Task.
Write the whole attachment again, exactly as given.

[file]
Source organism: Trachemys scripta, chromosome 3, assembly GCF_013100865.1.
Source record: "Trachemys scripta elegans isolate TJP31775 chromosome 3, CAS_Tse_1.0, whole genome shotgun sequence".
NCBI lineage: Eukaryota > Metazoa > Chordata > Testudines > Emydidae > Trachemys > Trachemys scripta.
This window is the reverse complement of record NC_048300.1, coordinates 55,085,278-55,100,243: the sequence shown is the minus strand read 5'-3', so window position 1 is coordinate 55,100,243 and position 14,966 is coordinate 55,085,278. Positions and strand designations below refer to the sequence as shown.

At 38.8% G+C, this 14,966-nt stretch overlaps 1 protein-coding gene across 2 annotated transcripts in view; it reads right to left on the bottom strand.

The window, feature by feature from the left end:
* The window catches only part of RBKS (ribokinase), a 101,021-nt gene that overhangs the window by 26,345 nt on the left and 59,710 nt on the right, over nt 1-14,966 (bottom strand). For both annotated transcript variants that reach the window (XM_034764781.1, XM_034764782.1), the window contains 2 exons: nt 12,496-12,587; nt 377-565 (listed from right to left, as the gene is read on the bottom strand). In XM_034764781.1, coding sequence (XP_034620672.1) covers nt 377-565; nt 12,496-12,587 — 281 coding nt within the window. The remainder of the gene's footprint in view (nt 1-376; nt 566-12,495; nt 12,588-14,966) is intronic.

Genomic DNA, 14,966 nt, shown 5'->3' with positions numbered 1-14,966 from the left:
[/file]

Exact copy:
Source organism: Trachemys scripta, chromosome 3, assembly GCF_013100865.1.
Source record: "Trachemys scripta elegans isolate TJP31775 chromosome 3, CAS_Tse_1.0, whole genome shotgun sequence".
NCBI lineage: Eukaryota > Metazoa > Chordata > Testudines > Emydidae > Trachemys > Trachemys scripta.
This window is the reverse complement of record NC_048300.1, coordinates 55,085,278-55,100,243: the sequence shown is the minus strand read 5'-3', so window position 1 is coordinate 55,100,243 and position 14,966 is coordinate 55,085,278. Positions and strand designations below refer to the sequence as shown.

At 38.8% G+C, this 14,966-nt stretch overlaps 1 protein-coding gene across 2 annotated transcripts in view; it reads right to left on the bottom strand.

The window, feature by feature from the left end:
* The window catches only part of RBKS (ribokinase), a 101,021-nt gene that overhangs the window by 26,345 nt on the left and 59,710 nt on the right, over nt 1-14,966 (bottom strand). For both annotated transcript variants that reach the window (XM_034764781.1, XM_034764782.1), the window contains 2 exons: nt 12,496-12,587; nt 377-565 (listed from right to left, as the gene is read on the bottom strand). In XM_034764781.1, coding sequence (XP_034620672.1) covers nt 377-565; nt 12,496-12,587 — 281 coding nt within the window. The remainder of the gene's footprint in view (nt 1-376; nt 566-12,495; nt 12,588-14,966) is intronic.

Genomic DNA, 14,966 nt, shown 5'->3' with positions numbered 1-14,966 from the left: